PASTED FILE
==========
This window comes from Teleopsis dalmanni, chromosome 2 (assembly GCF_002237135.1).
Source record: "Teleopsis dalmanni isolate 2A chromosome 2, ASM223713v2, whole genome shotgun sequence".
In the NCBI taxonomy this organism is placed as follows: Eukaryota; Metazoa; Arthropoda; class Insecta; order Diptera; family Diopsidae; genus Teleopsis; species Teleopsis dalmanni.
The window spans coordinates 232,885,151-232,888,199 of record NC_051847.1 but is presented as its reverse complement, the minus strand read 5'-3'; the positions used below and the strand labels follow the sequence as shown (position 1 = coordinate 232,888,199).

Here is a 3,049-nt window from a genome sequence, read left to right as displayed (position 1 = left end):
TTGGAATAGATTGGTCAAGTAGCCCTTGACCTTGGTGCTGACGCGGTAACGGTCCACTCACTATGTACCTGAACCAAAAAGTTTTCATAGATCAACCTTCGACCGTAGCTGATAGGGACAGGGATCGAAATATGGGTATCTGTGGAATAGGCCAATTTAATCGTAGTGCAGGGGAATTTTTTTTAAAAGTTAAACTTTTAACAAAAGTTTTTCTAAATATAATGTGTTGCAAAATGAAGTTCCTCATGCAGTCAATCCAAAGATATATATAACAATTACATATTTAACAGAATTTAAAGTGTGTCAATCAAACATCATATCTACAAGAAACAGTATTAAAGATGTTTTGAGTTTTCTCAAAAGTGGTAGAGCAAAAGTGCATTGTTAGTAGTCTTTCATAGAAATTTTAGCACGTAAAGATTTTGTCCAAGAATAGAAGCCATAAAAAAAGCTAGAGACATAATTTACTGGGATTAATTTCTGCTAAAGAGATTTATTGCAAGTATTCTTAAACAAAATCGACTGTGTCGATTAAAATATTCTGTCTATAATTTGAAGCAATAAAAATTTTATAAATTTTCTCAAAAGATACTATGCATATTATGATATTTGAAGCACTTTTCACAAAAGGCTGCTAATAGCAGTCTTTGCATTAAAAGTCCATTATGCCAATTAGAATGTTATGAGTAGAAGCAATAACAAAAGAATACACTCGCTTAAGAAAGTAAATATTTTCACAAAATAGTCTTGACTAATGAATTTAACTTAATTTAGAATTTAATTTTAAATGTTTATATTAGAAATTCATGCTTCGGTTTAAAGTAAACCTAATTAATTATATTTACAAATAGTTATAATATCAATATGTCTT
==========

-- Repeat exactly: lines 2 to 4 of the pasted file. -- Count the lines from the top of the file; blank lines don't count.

Source record: "Teleopsis dalmanni isolate 2A chromosome 2, ASM223713v2, whole genome shotgun sequence".
In the NCBI taxonomy this organism is placed as follows: Eukaryota; Metazoa; Arthropoda; class Insecta; order Diptera; family Diopsidae; genus Teleopsis; species Teleopsis dalmanni.
The window spans coordinates 232,885,151-232,888,199 of record NC_051847.1 but is presented as its reverse complement, the minus strand read 5'-3'; the positions used below and the strand labels follow the sequence as shown (position 1 = coordinate 232,888,199).